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Dolby Volume And DialNorm


(click thumbnail)Dolby demonstrated its Dolby Volume technology at CES2007. While attending the 2007 Consumer Electronics Show in Las Vegas, I stopped by the Dolby booth to see what was new. I was really interested in the Dolby Headphone product more than anything else. It was brand new at last year's show and the demonstration that I had was quite impressive and I wanted to see how the technology rollout was going. I am pleased to say that there are now a number of manufacturers incorporating Dolby Headphone into their products including a number of laptop manufacturers. There were several multimedia laptops on display that incorporated Dolby Headphone technology in their audio circuitry which can be a great asset as more and more nonlinear editing is moved from the dedicated edit suite at the station to the remote location.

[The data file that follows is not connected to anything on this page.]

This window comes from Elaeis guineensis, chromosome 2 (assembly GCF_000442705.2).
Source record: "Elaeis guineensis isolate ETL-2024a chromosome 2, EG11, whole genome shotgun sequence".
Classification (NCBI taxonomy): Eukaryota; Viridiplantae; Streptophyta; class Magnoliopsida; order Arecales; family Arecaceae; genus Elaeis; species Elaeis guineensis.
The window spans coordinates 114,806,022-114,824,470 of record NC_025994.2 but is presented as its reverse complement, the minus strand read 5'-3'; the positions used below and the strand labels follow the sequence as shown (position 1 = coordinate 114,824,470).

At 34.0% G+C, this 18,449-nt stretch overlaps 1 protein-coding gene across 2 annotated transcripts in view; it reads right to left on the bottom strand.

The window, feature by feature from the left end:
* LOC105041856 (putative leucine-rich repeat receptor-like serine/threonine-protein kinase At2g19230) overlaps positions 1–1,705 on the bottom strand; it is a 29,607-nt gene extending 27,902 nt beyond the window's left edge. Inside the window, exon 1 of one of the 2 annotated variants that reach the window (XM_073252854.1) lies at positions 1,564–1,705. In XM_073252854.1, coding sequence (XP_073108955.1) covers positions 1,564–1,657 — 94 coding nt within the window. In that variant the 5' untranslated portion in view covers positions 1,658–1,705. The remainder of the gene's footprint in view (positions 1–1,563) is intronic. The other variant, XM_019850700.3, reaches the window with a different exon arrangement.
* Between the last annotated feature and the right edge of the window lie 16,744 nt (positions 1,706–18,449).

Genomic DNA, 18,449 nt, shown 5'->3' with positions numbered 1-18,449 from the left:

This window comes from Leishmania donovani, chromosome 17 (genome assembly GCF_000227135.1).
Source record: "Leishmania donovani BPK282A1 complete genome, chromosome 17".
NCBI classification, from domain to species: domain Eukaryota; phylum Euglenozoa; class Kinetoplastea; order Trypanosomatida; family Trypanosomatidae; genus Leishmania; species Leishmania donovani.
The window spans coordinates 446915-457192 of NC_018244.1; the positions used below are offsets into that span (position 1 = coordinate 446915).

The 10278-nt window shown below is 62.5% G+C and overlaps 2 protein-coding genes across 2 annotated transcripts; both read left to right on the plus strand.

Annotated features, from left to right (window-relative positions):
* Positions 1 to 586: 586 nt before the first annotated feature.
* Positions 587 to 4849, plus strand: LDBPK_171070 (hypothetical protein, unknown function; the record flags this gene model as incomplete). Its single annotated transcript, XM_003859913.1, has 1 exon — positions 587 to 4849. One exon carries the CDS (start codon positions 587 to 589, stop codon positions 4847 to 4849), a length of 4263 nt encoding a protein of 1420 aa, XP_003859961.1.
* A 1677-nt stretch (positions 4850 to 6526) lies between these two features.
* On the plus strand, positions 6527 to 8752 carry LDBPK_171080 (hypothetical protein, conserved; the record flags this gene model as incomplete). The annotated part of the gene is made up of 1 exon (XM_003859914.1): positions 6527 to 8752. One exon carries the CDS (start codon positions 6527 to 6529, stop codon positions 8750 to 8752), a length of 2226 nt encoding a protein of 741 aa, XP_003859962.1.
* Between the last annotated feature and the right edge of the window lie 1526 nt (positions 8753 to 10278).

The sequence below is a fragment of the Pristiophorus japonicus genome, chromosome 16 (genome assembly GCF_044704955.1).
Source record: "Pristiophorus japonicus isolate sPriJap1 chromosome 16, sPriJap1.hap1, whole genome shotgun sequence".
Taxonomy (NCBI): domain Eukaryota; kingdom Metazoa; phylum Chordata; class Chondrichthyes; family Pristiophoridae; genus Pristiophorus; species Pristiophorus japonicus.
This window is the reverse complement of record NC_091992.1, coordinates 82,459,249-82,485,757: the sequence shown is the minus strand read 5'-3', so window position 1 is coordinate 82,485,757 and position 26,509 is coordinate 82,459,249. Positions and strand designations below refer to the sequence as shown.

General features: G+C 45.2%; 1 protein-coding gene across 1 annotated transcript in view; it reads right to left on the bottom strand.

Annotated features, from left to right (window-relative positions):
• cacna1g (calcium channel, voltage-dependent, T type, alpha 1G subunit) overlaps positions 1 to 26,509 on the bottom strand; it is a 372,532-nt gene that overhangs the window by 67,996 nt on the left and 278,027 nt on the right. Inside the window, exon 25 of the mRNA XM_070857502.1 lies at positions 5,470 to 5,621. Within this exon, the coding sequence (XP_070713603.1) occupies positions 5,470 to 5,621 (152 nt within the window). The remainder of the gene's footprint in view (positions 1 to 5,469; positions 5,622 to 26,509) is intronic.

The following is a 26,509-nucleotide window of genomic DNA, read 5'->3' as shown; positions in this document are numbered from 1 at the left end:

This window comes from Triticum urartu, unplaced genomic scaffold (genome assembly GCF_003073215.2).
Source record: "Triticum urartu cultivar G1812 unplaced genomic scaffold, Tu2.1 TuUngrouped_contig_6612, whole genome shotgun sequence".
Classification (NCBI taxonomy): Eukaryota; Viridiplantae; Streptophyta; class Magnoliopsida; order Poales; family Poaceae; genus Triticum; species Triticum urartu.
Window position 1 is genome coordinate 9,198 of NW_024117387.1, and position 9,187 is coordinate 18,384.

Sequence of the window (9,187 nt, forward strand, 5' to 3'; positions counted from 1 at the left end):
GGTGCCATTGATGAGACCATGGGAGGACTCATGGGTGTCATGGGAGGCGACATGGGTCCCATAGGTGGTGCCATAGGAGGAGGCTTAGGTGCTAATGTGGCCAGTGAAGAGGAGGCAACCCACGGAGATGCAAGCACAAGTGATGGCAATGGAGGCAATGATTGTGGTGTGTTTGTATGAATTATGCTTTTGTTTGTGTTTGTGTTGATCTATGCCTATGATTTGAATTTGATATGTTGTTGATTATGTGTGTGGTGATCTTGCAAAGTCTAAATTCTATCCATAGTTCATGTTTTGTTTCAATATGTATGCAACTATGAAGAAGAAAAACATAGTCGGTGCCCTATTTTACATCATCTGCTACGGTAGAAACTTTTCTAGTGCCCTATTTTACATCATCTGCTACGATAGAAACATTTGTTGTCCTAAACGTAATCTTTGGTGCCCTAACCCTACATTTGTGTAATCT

Another product that included Dolby Headphone technology that really caught my attention was the JVC SU-DH1 surround sound headphone adaptor. Though designed for the consumer market space, I can see uses for this at the station level as well. At IPTV we've had many discussions regarding desktop editing options. I am a firm believer that in the not-too-distant future, the majority of our editing will be done at the editors' true desktops and not at desktops built into an edit suite. This arrangement allows the editor to take advantage of the creative moment as opposed to having to wait for a room to become available. I have been in many sessions where much time was spent sitting around waiting for inspiration while many good ideas are lost because they happen outside of the room. The chief concern that I have heard expressed about editing at the desktop is the spillover of audio in and out of the workspace. I have always maintained that headphones are a viable solution and the addition of an adaptor like the SU-DH1 allows the editor to make creative decisions regarding surround sound audio without the need of a true sound booth. Now I am not claiming that Dolby Headphone is the perfect substitute for true surround sound but it does provide a very accurate representation and with a suggested list price of $129.95, the SU-DH1 is a good alternative.